Professor Corder discovered that the region produces very tannic local wines, which contain the highest procyanidin (antioxidant) content of any wines, worldwide. This led him to further research on the amazing medical benefits of red wine.
While wine may not be man's ultimate elixir or fountain of youth, it certainly behooves us to consider adding a glass of wine or two to our daily diet - and raise a "toast" to our continued good health.
Yes. At least, the Russia, Bosnia and Herzegovina, Chile and Mexico football authorities think so! An article on Time points out that several football teams, in the World Cup season, has come up with strict 'sex rules'. From completely banning sex to specifying the duration for which they can indulge in sex, teams have come up with a gamut of solutions for success, some of them quite bizarre.
For example, the article notes, Brazilian footballers can have sex but not 'acrobatic' sex, French players can have sex but not all night and Nigerian players can sleep with their wives while girlfriends are a strict no-no!
The strict sex-related diktat put down by several football teams, has sparked the usual debate on the necessity to ban sex to ensure the player is not hindered on ground.
"In a sign of what the world's fittest sportsmen and women get up to in the Olympic village, a record 150,000 free condoms — 15 for each competitor — have been made available to them. The phenomenal outpouring of prophylactics means there will be 50 per cent more available to athletes in London than the 100,000 handed out at the last Olympics in Beijing in 2008," The Daily Mail reported.And it's not just restricted to football. The Daily Mailreported in 2012 that 150,000 condoms had been handed out the athletes, making sure that they are suitably prepared for any kind of emergency!
However, there have been conflicted opinions on whether or not sportsmen and women and athletes should have sex before a crucial performance.
Time notes, "Many coaches and athletes believe that abstaining from sex builds up aggression, a belief that probably stems from ancient civilizations like the Greeks, who thought that men derived strength from their semen. This theory is so pervasive that even Muhammed Ali refused to have sex six weeks before a fight, fearing that ejaculation would release the testosterone (and therefore aggression) he needed for a boxing match."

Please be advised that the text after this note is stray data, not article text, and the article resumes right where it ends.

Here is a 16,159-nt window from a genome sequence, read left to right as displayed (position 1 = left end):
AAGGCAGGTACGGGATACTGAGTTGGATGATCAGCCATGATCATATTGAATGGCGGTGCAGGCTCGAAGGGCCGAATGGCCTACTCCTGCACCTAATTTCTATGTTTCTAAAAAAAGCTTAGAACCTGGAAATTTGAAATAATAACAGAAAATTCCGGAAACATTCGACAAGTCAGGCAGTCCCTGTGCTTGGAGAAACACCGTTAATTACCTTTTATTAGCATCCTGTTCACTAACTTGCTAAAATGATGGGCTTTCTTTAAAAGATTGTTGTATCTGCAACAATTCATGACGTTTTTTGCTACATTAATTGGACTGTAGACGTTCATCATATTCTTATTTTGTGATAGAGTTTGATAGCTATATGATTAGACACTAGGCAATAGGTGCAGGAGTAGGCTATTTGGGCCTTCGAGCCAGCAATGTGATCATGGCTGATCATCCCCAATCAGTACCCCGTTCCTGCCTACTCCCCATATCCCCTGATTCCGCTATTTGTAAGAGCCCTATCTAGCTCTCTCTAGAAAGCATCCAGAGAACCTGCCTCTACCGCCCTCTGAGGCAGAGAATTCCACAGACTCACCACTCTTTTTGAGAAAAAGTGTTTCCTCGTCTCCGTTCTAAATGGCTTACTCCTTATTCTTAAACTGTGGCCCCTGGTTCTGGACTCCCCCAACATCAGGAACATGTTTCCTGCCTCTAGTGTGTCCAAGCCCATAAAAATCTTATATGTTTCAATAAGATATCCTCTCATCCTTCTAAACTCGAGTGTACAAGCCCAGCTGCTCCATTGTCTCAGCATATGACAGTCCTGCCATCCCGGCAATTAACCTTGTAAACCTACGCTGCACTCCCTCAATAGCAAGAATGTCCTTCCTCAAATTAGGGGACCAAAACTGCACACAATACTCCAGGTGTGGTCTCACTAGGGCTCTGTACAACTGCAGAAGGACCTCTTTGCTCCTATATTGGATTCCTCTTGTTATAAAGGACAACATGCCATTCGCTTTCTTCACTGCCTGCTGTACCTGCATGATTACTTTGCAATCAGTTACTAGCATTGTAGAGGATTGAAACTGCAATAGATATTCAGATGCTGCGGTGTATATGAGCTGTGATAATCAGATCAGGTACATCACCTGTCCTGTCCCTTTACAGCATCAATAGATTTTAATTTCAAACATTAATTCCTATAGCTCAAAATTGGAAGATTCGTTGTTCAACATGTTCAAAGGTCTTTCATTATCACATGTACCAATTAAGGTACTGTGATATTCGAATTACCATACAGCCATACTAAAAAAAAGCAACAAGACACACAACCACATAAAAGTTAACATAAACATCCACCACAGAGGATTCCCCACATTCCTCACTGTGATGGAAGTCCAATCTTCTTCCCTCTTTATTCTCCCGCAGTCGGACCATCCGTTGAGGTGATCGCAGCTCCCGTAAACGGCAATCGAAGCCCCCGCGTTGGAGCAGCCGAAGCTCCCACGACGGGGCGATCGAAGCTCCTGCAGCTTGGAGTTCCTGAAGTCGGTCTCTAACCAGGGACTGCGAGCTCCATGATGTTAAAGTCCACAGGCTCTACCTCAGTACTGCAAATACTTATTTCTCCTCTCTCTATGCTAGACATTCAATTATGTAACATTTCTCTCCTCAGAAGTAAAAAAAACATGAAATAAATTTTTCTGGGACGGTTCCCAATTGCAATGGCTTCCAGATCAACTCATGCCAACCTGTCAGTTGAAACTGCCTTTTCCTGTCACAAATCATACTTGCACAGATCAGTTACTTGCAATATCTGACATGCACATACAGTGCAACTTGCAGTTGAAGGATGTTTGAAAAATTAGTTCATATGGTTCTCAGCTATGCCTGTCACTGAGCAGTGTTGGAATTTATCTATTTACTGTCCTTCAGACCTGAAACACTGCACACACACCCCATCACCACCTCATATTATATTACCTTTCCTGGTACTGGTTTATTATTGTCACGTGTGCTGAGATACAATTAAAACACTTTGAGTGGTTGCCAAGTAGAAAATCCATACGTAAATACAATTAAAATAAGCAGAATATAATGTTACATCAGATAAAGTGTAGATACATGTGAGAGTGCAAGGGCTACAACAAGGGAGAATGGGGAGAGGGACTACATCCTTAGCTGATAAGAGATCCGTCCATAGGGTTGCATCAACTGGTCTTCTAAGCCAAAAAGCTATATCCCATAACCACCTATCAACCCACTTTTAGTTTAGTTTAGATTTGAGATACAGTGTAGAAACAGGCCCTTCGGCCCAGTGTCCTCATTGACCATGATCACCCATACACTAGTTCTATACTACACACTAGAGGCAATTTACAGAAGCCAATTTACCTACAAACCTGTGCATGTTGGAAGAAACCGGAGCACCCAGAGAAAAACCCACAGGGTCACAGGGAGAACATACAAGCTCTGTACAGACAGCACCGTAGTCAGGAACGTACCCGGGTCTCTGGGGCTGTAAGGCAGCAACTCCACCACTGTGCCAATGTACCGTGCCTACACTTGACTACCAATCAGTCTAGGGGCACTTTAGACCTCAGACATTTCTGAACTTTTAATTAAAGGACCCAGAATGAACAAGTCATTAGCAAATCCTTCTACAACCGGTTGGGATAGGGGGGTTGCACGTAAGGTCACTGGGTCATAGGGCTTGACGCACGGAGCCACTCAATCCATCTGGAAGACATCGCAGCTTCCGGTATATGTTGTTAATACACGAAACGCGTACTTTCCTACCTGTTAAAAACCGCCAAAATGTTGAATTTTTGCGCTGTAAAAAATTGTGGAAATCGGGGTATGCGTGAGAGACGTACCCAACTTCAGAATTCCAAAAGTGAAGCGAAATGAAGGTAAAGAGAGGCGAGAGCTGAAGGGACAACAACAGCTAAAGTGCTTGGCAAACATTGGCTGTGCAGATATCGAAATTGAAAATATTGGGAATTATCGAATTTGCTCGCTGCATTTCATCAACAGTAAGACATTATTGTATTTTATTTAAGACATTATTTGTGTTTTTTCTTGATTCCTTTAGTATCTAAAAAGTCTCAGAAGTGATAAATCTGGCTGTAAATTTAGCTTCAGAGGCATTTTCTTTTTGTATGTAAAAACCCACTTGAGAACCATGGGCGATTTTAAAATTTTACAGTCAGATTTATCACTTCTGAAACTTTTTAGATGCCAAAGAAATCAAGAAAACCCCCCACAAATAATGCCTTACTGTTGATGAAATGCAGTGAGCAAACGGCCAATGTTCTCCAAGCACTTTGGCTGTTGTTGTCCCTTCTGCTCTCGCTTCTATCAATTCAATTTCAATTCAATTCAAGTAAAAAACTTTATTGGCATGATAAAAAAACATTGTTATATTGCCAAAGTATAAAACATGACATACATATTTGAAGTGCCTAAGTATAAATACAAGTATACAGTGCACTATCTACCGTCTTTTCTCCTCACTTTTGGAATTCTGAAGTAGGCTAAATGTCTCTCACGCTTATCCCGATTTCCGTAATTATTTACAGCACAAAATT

However, most other scientific studies have proved otherwise. An article on Plos observes, "Despite the extravagant stories exchanged between males in locker rooms, a normal session of business time between married partners results in the expenditure of only 25-50 calories, and it’s thus unlikely to influence next day energy stores."
Most of the arguments against sex, however, are based on the perception that sex has psychological repercussions which might reflect on an athlete's performance. But no scientific study has been found to attest the same.
Ian Shrier, a sports medicine specialist, has been quoted on the National Geographic News as saying that the 'long-standing myth that athletes should practice abstinence before important competitions may stem from the theory that sexual frustration leads to increased aggression'.
"After three months without sex, which is not so uncommon for some athletes, testosterone dramatically drops to levels close to children's levels," he said. "Do you think this may be useful for a boxer?" Emmanuele A Jannini of the University of L'Aquila in Italy is quoted as saying in National Geographic.
In fact, an article on Greatist.com, suggests that sex, the night before a big game, could actually be beneficial. It cites one study which says that testosterone boost from an orgasm might actually boost muscle strength and leg power for men. Whereas, for women, hormones released during an orgasm can actually 'stop the release of pain transmitters' for close to 24 hours. Which means it could help relax sore muscles and reduce muscle pain.
An article on CNN quotes Maria Cristina Rodríguez Gutierrez, director of sports medicine at the National Autonomous University of Mexico, as saying, "Sex only burns between 200 and 300 kilocalories, which doesn't compare to running a marathon or just a regular workout session. You can restore these calories by eating a chocolate bar or drinking a can of soda."
However, the Bosnia coach, who warned, 'there will be no sex in Brazil', is not listening! Bad luck, boys!